“Do you do your act in Asian?” is a question I get asked a lot by nimrods who just found out that I do comedy shows in Asia.
When I tell them that “Asian” is not a language, they reply with, “Oh, my bad. Do you speak Chinese?” It’s a good question, though still incorrect. But I get what they want to know.
Come on, it’s been a really long time since all of humanity was scattered across the globe, their languages confounded, by an angry god. (By the way, if you believe that sort of thing, the language disruption thing happened at a place called Babel which was ruled by a king named Nimrod. You see what I did there?)
Since then, people across the globe have learned to speak English, and English speakers have also moved out to places where the non-English-speaking heathens live. And that’s good news for someone like me, whose livelihood depends on the people, to whom I’m speaking, understanding the only language that I know. And it is extremely good news, considering I do a bunch of shows outside the rather porous borders of these United States.
The people who ask if I perform in foreign languages are missing the point. I’m an American stand-up comic. What I do is American-style stand-up comedy. In English. When Busta Rhymes performs in Tokyo, do people ask him if he will be rapping in Japanese? (To tell the truth, I can’t really tell if he’s rapping in English most of the time. Anyway, the point is moot since he’s not allowed into other countries due to his “legal issues.”)
Also, stand-up comedy is an original American art form, like the blues, jazz and rock and roll. So, while there are comedians performing in other languages around the world, the standard is still the original. Witness The Parrots, a Japanese band that performs songs by The Beatles. In English.
My audiences at the shows I do in Asia are there to enjoy English-language comedy. Language isn’t the problem, the subtleties are. The references are. At the TakeOut Comedy Club in Hong Kong, the crowds are like a meeting of the United Nations. There are people from the US, the UK, Canada, Australia, Japan, Hong Kong, China, Singapore, Germany, Russia, Slovenia, Holland. So they’ll get a joke about Sarah Palin, who has considerable international notoriety, but they may not get a joke about Meg Whitman, who was largely forgotten even during her own campaign here in California.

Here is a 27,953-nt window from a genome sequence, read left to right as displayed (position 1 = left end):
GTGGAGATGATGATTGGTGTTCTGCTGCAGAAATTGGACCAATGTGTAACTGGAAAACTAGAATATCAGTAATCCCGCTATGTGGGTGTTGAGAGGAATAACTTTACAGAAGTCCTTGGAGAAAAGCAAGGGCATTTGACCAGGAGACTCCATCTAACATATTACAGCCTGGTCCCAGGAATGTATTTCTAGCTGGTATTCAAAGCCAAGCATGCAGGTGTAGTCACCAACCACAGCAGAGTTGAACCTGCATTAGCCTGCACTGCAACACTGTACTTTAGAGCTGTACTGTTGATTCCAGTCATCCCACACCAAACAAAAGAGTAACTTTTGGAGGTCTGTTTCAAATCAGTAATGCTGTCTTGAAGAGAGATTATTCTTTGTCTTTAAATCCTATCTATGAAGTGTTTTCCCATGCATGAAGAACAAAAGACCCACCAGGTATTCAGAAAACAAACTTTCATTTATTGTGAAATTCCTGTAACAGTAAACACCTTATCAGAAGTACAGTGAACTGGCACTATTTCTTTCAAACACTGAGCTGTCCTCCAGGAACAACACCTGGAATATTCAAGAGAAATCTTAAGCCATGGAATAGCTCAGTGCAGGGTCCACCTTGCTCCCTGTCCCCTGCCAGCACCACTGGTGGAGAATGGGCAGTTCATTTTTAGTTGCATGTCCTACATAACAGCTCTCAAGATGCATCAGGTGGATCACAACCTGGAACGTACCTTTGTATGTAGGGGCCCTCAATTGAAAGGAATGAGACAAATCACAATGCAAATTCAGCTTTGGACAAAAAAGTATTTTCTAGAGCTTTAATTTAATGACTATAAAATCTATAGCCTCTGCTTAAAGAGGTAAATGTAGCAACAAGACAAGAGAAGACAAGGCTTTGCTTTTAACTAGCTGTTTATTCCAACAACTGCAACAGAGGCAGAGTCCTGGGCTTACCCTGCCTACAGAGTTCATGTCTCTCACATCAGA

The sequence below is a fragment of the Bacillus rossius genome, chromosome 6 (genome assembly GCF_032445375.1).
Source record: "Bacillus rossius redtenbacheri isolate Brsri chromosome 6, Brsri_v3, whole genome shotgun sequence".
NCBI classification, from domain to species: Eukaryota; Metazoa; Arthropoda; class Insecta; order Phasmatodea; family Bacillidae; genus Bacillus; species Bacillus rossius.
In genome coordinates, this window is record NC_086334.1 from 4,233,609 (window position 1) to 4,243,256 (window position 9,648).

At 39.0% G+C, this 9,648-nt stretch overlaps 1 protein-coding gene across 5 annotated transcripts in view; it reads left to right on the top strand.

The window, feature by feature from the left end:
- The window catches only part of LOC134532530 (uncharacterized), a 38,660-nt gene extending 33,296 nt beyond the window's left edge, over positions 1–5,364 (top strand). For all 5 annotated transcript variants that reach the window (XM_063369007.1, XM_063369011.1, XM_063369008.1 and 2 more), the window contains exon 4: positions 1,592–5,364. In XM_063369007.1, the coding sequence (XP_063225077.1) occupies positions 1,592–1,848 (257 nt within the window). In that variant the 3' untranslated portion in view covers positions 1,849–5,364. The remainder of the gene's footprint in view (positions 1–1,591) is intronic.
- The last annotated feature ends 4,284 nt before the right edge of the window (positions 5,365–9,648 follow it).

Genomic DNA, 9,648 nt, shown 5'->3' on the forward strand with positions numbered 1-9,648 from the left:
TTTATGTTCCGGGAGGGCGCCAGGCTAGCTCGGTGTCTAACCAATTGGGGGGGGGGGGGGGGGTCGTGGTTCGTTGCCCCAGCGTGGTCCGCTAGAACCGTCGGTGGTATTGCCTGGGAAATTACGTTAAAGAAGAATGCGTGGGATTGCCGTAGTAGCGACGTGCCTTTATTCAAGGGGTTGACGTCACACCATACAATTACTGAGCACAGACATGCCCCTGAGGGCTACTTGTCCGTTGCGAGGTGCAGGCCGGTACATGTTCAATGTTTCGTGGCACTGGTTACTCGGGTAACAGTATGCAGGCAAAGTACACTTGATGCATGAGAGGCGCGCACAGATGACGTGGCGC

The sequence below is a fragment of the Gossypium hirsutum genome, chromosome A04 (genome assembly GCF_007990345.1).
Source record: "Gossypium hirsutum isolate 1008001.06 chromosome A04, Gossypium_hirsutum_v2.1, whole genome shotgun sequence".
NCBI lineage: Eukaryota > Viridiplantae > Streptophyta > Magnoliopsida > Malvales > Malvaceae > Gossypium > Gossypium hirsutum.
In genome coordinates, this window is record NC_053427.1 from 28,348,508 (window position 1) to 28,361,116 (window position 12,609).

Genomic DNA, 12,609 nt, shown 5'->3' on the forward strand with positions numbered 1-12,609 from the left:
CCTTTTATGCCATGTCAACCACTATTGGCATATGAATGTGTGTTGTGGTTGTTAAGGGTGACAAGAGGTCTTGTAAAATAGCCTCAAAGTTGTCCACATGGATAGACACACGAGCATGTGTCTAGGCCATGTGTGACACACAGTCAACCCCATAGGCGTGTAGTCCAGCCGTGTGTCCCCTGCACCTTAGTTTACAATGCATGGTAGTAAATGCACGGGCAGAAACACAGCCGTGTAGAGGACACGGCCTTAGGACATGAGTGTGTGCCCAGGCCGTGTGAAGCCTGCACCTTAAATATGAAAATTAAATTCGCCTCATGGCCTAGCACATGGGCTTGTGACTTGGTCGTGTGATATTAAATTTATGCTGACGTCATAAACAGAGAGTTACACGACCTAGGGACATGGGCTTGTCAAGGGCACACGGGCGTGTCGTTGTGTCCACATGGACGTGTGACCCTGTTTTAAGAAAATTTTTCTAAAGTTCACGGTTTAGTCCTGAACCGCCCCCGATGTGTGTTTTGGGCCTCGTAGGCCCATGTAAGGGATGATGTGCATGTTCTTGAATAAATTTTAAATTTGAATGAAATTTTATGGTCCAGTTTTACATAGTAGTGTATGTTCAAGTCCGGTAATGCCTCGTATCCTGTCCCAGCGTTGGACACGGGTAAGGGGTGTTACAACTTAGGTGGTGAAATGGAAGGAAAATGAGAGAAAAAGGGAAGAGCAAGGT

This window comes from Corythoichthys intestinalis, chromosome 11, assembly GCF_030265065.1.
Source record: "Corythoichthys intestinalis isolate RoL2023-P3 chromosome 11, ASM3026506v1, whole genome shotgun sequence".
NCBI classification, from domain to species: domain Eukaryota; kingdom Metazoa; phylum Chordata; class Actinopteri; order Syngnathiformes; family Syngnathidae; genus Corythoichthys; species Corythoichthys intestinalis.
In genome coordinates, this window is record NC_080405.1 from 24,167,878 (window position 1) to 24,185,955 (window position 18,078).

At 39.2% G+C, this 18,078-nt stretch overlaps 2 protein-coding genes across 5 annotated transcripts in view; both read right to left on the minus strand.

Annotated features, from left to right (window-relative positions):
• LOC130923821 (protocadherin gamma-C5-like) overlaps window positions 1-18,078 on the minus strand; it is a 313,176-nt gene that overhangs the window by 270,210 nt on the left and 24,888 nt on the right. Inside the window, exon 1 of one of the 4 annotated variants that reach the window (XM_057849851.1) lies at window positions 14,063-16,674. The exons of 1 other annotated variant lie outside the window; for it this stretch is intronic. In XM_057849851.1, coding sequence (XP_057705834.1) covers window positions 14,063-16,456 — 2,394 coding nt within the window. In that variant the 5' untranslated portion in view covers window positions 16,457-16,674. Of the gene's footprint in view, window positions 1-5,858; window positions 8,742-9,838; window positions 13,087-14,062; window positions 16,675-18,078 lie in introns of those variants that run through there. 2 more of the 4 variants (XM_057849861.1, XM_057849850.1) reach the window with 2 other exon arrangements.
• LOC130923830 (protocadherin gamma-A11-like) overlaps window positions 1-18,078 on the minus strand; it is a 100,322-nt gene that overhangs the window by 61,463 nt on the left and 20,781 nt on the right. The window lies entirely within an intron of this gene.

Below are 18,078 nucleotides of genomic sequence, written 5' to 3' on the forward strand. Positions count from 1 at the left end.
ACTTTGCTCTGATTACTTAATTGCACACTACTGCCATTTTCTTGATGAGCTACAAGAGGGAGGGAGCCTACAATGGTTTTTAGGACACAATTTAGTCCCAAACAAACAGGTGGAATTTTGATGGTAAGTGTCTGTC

Due to the fact that Hong Kong was a British colony for a minute, most of the people in town speak English.
The crowds at The Comedy Club Asia in Singapore, Kuala Lumpur and Indonesia are a bit different. At these venues, you’ll run into folks who speak English, Mandarin, Malay, Tamil or all of the above. At the Beerfest shows, I worked once again with Jonathan Atherton, a brilliant stand-up comic and one of the proprietors of The Comedy Club Asia. Atherton is more than multi-lingual, he’s mega-lingual. Able to speak 14 languages fluently, he can have the crowd laughing with his act in English, then without blinking do a couple of asides in Malay, which incites the Bahasa Melayu speakers into greater fits of laughter. Then he’ll do the same to the Indians in the crowd. Amazing. This guy makes C-3PO seem like Jodie Foster in Nell.
In the meantime, comics, get out on the road. We all know that one guy who never leaves his home town and can kill with all of the inside jokes and references of the area. But take that guy and put him on a stage in another state or, angry god forbid, someplace where people “speak European” and he’ll fall apart. So grow a little, step out of your comfort zone. It’s a big world after all, and you want to be able to do well everywhere.
I’m headed back to Bali (and Jakarta) in October, then Singapore, Kuala Lumpur and Hong Kong in November. As the dates are announced, I’ll post them on my Schedule. Check back often. Until then, as they say in Bali, Selamat Tinggal!